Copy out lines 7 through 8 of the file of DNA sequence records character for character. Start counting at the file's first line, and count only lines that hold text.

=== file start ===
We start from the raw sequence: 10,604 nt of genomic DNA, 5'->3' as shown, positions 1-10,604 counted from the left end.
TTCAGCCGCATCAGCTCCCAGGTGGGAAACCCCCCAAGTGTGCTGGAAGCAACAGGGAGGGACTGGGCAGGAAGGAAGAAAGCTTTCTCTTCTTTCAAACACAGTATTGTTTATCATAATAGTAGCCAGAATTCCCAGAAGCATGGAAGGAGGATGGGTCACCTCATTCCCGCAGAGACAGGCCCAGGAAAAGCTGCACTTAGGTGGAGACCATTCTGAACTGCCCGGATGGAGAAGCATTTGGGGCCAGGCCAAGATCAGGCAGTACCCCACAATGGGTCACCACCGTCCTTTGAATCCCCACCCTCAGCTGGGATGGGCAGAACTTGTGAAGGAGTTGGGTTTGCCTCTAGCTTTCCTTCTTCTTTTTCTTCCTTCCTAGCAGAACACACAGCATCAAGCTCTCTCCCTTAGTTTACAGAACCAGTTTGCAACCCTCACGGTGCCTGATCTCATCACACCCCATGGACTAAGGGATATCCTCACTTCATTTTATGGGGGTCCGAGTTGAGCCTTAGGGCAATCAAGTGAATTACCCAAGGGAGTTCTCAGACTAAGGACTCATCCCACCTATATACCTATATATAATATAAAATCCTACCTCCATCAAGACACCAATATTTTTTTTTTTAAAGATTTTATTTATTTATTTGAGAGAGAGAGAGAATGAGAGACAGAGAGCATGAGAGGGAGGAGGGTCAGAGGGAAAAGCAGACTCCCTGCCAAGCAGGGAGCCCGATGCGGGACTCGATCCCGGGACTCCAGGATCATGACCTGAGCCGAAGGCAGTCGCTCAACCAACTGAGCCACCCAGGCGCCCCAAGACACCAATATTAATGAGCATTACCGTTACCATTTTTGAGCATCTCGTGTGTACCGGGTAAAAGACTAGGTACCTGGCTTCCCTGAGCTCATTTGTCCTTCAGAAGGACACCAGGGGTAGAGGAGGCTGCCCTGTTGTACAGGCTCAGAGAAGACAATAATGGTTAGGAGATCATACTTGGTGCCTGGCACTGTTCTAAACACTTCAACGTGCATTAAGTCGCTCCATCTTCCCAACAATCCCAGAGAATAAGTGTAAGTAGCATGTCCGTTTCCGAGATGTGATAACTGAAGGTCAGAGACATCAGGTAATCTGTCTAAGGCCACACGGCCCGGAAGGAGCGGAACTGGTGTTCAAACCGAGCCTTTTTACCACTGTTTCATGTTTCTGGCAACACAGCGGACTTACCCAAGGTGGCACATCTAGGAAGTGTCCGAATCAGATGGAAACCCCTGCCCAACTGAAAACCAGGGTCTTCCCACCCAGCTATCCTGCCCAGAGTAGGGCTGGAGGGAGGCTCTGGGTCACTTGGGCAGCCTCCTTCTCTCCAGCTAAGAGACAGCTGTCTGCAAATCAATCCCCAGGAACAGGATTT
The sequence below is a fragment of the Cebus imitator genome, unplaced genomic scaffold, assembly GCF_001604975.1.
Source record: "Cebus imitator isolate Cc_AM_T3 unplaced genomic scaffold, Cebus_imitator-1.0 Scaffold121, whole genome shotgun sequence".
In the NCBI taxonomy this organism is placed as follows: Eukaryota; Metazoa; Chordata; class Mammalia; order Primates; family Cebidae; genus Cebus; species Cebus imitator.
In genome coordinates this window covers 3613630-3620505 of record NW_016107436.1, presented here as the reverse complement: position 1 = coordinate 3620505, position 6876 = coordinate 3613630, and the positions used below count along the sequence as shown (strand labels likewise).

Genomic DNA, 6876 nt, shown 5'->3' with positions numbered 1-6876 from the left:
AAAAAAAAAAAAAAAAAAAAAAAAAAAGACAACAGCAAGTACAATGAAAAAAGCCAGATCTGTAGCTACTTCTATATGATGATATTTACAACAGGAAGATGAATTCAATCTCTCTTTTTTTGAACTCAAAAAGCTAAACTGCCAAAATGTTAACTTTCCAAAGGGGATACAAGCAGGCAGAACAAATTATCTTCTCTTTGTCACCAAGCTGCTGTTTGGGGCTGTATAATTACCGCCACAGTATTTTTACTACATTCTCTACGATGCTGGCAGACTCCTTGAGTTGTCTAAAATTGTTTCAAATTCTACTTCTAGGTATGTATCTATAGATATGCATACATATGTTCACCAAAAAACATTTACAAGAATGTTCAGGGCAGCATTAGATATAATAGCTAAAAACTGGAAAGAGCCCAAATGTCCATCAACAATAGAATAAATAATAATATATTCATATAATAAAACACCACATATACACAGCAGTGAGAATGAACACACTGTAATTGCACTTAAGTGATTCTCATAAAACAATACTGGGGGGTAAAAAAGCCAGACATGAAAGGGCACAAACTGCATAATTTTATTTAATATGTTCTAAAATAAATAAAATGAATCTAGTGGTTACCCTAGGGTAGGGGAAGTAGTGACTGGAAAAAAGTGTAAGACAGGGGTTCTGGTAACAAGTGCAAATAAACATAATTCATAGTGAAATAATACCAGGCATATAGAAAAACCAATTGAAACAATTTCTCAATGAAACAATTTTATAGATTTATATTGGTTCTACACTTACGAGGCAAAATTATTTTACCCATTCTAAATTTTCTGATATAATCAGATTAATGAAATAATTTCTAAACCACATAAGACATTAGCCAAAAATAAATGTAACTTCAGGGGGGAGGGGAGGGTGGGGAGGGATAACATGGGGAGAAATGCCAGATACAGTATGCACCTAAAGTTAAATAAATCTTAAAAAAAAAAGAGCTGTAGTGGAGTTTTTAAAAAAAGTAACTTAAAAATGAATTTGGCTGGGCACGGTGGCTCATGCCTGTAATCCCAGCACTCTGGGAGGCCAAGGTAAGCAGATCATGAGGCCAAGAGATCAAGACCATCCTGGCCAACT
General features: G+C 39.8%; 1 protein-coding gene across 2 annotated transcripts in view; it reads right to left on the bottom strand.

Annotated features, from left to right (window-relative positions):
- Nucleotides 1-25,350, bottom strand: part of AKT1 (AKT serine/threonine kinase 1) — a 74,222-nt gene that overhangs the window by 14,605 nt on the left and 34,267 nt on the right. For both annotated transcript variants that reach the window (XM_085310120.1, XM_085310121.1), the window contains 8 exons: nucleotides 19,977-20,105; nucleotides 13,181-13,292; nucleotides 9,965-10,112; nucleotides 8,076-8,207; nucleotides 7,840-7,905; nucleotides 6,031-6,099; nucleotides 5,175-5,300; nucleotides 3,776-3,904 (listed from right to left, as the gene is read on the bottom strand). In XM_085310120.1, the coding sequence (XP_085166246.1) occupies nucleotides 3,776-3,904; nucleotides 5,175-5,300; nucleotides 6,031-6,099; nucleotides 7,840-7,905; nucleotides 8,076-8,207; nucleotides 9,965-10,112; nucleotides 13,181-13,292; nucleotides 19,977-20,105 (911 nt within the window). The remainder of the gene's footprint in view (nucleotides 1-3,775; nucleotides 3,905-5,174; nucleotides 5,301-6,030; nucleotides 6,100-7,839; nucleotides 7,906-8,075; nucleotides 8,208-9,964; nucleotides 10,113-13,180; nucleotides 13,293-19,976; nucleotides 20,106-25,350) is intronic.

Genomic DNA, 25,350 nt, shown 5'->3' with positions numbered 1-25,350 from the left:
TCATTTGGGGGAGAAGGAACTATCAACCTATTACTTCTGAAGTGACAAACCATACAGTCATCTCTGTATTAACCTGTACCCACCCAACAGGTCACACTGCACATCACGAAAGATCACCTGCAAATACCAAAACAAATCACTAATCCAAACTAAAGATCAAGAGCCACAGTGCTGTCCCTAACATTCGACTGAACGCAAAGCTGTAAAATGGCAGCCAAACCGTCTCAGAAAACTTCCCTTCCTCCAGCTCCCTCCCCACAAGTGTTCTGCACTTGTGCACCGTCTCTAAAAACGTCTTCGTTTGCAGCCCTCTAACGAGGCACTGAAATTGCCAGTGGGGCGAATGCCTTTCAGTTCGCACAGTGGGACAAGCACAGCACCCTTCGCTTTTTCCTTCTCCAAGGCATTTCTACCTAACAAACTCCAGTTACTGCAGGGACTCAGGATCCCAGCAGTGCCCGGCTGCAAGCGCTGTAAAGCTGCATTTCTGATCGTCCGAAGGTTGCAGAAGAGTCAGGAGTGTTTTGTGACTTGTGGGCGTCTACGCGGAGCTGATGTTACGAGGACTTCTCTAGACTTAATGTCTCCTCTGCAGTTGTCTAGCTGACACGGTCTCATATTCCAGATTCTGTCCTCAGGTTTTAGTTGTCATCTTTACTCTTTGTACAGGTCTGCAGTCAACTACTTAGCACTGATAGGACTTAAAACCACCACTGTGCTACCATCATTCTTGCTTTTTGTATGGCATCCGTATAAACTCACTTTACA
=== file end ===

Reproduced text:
Genomic DNA, 6876 nt, shown 5'->3' with positions numbered 1-6876 from the left:
AAAAAAAAAAAAAAAAAAAAAAAAAAAGACAACAGCAAGTACAATGAAAAAAGCCAGATCTGTAGCTACTTCTATATGATGATATTTACAACAGGAAGATGAATTCAATCTCTCTTTTTTTGAACTCAAAAAGCTAAACTGCCAAAATGTTAACTTTCCAAAGGGGATACAAGCAGGCAGAACAAATTATCTTCTCTTTGTCACCAAGCTGCTGTTTGGGGCTGTATAATTACCGCCACAGTATTTTTACTACATTCTCTACGATGCTGGCAGACTCCTTGAGTTGTCTAAAATTGTTTCAAATTCTACTTCTAGGTATGTATCTATAGATATGCATACATATGTTCACCAAAAAACATTTACAAGAATGTTCAGGGCAGCATTAGATATAATAGCTAAAAACTGGAAAGAGCCCAAATGTCCATCAACAATAGAATAAATAATAATATATTCATATAATAAAACACCACATATACACAGCAGTGAGAATGAACACACTGTAATTGCACTTAAGTGATTCTCATAAAACAATACTGGGGGGTAAAAAAGCCAGACATGAAAGGGCACAAACTGCATAATTTTATTTAATATGTTCTAAAATAAATAAAATGAATCTAGTGGTTACCCTAGGGTAGGGGAAGTAGTGACTGGAAAAAAGTGTAAGACAGGGGTTCTGGTAACAAGTGCAAATAAACATAATTCATAGTGAAATAATACCAGGCATATAGAAAAACCAATTGAAACAATTTCTCAATGAAACAATTTTATAGATTTATATTGGTTCTACACTTACGAGGCAAAATTATTTTACCCATTCTAAATTTTCTGATATAATCAGATTAATGAAATAATTTCTAAACCACATAAGACATTAGCCAAAAATAAATGTAACTTCAGGGGGGAGGGGAGGGTGGGGAGGGATAACATGGGGAGAAATGCCAGATACAGTATGCACCTAAAGTTAAATAAATCTTAAAAAAAAAAGAGCTGTAGTGGAGTTTTTAAAAAAAGTAACTTAAAAATGAATTTGGCTGGGCACGGTGGCTCATGCCTGTAATCCCAGCACTCTGGGAGGCCAAGGTAAGCAGATCATGAGGCCAAGAGATCAAGACCATCCTGGCCAACT